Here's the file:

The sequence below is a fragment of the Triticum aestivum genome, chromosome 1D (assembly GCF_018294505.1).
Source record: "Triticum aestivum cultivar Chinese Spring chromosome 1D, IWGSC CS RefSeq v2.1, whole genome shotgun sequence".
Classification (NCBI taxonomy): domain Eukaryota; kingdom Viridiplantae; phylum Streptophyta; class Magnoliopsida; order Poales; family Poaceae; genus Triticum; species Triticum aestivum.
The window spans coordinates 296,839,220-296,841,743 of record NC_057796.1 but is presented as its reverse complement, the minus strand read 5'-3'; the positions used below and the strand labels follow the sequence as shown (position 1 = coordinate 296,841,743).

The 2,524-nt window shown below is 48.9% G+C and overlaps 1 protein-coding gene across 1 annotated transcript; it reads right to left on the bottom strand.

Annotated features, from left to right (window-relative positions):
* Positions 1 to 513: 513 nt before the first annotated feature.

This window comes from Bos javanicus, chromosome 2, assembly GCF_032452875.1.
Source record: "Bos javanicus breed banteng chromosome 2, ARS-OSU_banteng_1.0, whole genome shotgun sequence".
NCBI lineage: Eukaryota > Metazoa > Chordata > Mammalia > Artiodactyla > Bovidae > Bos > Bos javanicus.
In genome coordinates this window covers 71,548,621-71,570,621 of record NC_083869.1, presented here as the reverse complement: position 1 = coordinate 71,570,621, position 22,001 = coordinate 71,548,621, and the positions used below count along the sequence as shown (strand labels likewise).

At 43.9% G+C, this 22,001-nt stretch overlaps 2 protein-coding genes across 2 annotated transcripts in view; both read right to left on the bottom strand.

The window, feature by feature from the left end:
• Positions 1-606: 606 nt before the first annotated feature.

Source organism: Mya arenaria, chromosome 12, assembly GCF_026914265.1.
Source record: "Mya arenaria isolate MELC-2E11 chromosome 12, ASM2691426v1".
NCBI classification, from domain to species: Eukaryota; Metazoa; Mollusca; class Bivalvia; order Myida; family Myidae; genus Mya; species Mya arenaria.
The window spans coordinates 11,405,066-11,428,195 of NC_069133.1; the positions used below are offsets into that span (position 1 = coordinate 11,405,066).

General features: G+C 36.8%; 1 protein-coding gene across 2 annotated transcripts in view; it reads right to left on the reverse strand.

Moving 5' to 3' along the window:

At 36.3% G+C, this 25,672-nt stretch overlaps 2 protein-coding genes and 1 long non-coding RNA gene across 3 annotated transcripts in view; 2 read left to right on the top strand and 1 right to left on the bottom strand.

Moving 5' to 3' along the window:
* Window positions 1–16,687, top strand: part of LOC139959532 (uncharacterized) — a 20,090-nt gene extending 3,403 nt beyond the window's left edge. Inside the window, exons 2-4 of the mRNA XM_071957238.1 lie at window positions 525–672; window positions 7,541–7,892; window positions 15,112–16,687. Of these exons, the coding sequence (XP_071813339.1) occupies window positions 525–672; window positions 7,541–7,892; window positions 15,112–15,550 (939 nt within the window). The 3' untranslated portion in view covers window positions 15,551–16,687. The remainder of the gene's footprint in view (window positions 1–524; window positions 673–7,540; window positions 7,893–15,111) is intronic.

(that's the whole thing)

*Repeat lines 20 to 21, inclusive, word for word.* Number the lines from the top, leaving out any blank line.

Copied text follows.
Moving 5' to 3' along the window:

At 36.3% G+C, this 25,672-nt stretch overlaps 2 protein-coding genes and 1 long non-coding RNA gene across 3 annotated transcripts in view; 2 read left to right on the top strand and 1 right to left on the bottom strand.